Sharma C1, Barth CA2
1International Committee of Red Cross (ICRC), Physical Rehabilitation Program, Delhi, India, 2International Committee of Red Cross (ICRC), Geneva, Switzerland

Background: The popularity of adaptive sports gained momentum when Indian para-athletes won four medals at Summer Paralympics in Rio in 2016 and secured the best ever haul for the country. As per the Census 2011, in India out of total population of 1.21 billion, over 5.4 million people have a physical disability. With a huge potential to develop sports for all, the Government of India has also been promoting and supporting sports for persons with disabilities (PwDs).
The significance of physiotherapy is well established in sports, and similarly adaptive sports also require physiotherapist to identify training needs and work upon various fitness components to maximise health benefits and improve performance. The physiotherapist plays a pivotal role in rehabilitation, classification, injury prevention and management & sports specific training in a sports medicine team for recreational and competitive parasports.

Purpose: To initiate and develop a training model for physiotherapists in adaptive sports in India

Methods: The physical rehabilitation programme (PRP) of the ICRC in India aimed at a wider objective of increasing access to physical rehabilitation services including physiotherapy and promotion of inclusion of PwDs through sports, apart from developing physiotherapy in the adaptive sports. The following steps were taken to integrate physiotherapy in parasports:
- Collaboration with the Paralympic Committee of India (PCI) and Wheelchair Basketball Federation of India (WBFI) to build capacity of physiotherapists in classifying athletes with disabilities in wheelchair basketball and para-athletics.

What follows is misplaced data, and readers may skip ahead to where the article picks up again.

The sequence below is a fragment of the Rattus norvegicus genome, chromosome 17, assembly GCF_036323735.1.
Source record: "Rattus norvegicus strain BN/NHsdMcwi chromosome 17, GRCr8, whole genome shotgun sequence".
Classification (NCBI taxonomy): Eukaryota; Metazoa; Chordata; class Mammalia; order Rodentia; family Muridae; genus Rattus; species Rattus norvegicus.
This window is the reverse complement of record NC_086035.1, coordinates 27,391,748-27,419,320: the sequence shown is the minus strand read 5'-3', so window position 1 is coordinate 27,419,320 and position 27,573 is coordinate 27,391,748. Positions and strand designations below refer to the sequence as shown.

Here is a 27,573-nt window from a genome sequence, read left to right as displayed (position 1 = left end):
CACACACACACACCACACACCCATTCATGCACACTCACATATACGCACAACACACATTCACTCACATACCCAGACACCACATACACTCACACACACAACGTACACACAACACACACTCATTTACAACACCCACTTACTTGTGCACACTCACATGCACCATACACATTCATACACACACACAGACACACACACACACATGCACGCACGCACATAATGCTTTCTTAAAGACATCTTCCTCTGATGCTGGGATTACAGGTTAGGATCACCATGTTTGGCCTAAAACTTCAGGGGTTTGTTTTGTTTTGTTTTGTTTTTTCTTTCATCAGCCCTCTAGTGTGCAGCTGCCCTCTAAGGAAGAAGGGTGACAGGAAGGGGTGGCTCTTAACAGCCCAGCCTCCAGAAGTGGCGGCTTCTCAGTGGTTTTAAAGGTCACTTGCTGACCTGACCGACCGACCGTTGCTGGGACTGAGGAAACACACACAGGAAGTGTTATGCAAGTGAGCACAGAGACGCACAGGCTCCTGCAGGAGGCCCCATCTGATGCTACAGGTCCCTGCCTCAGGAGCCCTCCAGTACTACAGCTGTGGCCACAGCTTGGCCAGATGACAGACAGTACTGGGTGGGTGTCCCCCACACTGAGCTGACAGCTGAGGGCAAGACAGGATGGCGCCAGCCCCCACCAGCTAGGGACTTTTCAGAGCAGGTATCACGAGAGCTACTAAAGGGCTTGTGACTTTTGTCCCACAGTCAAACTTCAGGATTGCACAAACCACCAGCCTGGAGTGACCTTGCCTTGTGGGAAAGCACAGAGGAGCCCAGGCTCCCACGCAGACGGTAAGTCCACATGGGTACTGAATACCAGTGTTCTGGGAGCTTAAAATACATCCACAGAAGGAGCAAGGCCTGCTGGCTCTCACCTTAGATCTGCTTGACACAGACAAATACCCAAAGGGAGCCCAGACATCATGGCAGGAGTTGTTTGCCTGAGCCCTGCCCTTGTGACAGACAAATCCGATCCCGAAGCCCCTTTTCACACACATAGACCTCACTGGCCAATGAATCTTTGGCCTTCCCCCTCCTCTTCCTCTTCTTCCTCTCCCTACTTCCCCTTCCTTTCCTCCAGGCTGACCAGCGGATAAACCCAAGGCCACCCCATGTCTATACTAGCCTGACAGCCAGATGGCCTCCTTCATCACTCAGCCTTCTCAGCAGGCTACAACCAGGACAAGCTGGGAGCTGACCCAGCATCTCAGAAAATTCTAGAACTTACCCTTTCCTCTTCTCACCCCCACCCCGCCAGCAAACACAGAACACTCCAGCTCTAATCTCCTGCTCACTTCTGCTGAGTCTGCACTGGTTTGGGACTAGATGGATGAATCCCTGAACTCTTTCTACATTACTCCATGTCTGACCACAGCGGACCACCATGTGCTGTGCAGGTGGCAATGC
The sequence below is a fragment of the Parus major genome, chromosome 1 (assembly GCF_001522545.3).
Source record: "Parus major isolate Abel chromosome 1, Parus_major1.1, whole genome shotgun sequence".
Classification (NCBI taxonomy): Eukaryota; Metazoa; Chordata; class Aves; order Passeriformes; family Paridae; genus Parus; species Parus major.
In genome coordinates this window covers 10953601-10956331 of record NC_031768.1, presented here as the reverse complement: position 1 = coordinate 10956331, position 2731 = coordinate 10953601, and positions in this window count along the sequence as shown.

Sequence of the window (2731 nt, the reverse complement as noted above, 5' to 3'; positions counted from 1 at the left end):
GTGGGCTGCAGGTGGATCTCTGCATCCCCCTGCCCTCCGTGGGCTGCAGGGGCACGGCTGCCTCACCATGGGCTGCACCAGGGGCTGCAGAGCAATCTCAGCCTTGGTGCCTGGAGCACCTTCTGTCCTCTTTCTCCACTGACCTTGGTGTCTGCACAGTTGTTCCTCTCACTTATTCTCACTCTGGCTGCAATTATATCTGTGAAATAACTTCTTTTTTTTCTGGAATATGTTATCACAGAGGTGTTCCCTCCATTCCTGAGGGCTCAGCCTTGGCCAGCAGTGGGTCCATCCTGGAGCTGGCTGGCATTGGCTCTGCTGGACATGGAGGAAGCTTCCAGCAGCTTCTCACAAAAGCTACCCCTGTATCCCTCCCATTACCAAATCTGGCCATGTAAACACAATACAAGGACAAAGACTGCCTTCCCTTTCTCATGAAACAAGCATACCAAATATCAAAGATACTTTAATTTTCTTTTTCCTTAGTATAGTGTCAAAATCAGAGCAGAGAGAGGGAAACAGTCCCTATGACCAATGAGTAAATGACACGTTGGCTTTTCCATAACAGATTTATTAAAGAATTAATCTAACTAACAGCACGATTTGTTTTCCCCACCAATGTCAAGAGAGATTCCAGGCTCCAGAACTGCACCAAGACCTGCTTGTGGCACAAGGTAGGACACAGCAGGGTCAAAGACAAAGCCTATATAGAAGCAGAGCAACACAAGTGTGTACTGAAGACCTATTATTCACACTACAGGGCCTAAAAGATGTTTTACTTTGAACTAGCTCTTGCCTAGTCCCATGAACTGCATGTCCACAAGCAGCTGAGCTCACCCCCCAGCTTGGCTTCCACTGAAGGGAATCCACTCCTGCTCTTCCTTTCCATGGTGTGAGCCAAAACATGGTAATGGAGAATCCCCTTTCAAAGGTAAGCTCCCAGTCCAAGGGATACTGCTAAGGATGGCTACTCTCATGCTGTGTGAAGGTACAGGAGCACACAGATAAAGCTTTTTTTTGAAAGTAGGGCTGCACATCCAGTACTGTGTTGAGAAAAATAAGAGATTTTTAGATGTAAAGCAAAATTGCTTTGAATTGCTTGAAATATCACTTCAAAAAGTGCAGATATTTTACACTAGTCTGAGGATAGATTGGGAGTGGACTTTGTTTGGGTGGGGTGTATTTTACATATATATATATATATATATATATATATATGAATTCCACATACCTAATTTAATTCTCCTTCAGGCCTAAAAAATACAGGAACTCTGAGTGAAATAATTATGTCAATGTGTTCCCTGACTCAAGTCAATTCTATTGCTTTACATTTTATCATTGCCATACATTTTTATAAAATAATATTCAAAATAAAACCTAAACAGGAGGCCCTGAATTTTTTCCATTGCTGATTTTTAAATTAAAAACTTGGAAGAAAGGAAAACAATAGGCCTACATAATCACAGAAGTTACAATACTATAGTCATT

- Providing support to WBFI in conducting a symposium for the state wheelchair basketball associations emphasising training needs of players including disability specific medical issues, importance of health screening, education on prevention strategies, use of safe equipment, injury management, nutritional status and fluid intake.
- Organising a development camp for women wheelchair basketball players in collaboration with the WBFI encompassing various physiotherapy interventions, use of appropriate sports wheelchairs and prevention of pressure sores for the coaches and players.

Results: With the cumulative efforts of PCI and WBFI since 2015, about 40 physiotherapists have been trained in classification in wheelchair basketball and 7 physiotherapists have been trained in para-athletics.
Participation in development camps and symposiums has further helped in creating awareness on the role of physiotherapy among players, coaches and other stakeholders, apart from encouraging active involvement of PwDs in sports.
Being at the nascent stage of development, more training programmes by concerned institutions and organisations at regional, state and national levels are required to create a technical pool of professionals on one hand. On other hand, such training programmes can help to take adaptive sports to the grassroots.

Conclusion(s): Being an emerging field of practice, it is imperative for physiotherapists to build their capacities in adaptive sports. Creating awareness about the relevance of physiotherapy in adaptive sports among PwDs, medical and paramedical professionals and other stakeholders is equally important. For this, strategic planning and engagement with concerned institutions and organisations associated with adaptive sports, physiotherapy association, hospitals and government bodies is required.

Implications: Physiotherapy academic institutions to consider specialised courses in adaptive sports at post-graduate level

Keywords: Rehabilitation, Adaptive sports, Persons with disabilities

Funding acknowledgements: None

Topic: Disability & rehabilitation; Service delivery/emerging roles; Education

Ethics approval required: No
Institution: WCPT
Ethics committee: WCPT
Reason not required: As indicated in the WCPT website that abstracts which address new and unique developments in practice, theory, education, management, policy and resources may not require ethical approval. However approval from the ICRC and partner organisations quoted in the abstract have been taken.

All authors, affiliations and abstracts have been published as submitted.

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